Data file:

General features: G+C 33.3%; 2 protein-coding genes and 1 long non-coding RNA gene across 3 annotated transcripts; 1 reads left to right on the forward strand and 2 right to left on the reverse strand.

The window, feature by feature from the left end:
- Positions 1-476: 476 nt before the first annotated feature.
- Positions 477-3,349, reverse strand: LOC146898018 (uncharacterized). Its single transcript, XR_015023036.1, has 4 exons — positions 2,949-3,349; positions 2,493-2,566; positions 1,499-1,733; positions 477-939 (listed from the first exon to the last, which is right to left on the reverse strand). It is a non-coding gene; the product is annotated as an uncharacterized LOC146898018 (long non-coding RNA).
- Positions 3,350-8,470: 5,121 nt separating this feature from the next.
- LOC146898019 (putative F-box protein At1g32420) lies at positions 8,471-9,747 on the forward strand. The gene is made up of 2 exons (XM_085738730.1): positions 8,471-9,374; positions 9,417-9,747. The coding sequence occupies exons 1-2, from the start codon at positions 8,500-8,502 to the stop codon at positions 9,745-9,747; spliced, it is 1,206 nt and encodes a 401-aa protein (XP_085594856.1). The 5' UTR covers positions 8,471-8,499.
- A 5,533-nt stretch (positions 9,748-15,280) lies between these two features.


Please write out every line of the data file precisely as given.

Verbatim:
General features: G+C 33.3%; 2 protein-coding genes and 1 long non-coding RNA gene across 3 annotated transcripts; 1 reads left to right on the forward strand and 2 right to left on the reverse strand.

The window, feature by feature from the left end:
- Positions 1-476: 476 nt before the first annotated feature.
- Positions 477-3,349, reverse strand: LOC146898018 (uncharacterized). Its single transcript, XR_015023036.1, has 4 exons — positions 2,949-3,349; positions 2,493-2,566; positions 1,499-1,733; positions 477-939 (listed from the first exon to the last, which is right to left on the reverse strand). It is a non-coding gene; the product is annotated as an uncharacterized LOC146898018 (long non-coding RNA).
- Positions 3,350-8,470: 5,121 nt separating this feature from the next.
- LOC146898019 (putative F-box protein At1g32420) lies at positions 8,471-9,747 on the forward strand. The gene is made up of 2 exons (XM_085738730.1): positions 8,471-9,374; positions 9,417-9,747. The coding sequence occupies exons 1-2, from the start codon at positions 8,500-8,502 to the stop codon at positions 9,745-9,747; spliced, it is 1,206 nt and encodes a 401-aa protein (XP_085594856.1). The 5' UTR covers positions 8,471-8,499.
- A 5,533-nt stretch (positions 9,748-15,280) lies between these two features.